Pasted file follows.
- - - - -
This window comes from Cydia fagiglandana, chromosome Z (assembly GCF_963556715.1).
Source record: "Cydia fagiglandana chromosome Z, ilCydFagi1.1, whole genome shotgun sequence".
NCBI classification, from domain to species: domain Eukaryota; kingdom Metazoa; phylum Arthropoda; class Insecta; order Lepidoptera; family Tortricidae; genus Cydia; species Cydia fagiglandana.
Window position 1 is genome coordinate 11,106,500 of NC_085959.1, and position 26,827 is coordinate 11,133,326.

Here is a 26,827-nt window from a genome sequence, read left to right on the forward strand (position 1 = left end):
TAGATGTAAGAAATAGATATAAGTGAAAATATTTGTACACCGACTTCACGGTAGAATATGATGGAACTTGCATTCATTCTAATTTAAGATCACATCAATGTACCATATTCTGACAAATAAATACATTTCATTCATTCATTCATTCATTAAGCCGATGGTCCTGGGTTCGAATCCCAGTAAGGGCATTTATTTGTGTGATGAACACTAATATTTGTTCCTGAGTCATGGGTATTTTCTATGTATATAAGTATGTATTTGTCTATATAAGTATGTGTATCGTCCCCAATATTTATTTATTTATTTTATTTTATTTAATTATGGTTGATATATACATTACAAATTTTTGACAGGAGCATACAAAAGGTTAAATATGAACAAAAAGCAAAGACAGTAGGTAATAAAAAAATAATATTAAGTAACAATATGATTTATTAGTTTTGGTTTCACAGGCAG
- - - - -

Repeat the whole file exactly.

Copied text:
This window comes from Cydia fagiglandana, chromosome Z (assembly GCF_963556715.1).
Source record: "Cydia fagiglandana chromosome Z, ilCydFagi1.1, whole genome shotgun sequence".
NCBI classification, from domain to species: domain Eukaryota; kingdom Metazoa; phylum Arthropoda; class Insecta; order Lepidoptera; family Tortricidae; genus Cydia; species Cydia fagiglandana.
Window position 1 is genome coordinate 11,106,500 of NC_085959.1, and position 26,827 is coordinate 11,133,326.

Here is a 26,827-nt window from a genome sequence, read left to right on the forward strand (position 1 = left end):
TAGATGTAAGAAATAGATATAAGTGAAAATATTTGTACACCGACTTCACGGTAGAATATGATGGAACTTGCATTCATTCTAATTTAAGATCACATCAATGTACCATATTCTGACAAATAAATACATTTCATTCATTCATTCATTCATTAAGCCGATGGTCCTGGGTTCGAATCCCAGTAAGGGCATTTATTTGTGTGATGAACACTAATATTTGTTCCTGAGTCATGGGTATTTTCTATGTATATAAGTATGTATTTGTCTATATAAGTATGTGTATCGTCCCCAATATTTATTTATTTATTTTATTTTATTTAATTATGGTTGATATATACATTACAAATTTTTGACAGGAGCATACAAAAGGTTAAATATGAACAAAAAGCAAAGACAGTAGGTAATAAAAAAATAATATTAAGTAACAATATGATTTATTAGTTTTGGTTTCACAGGCAG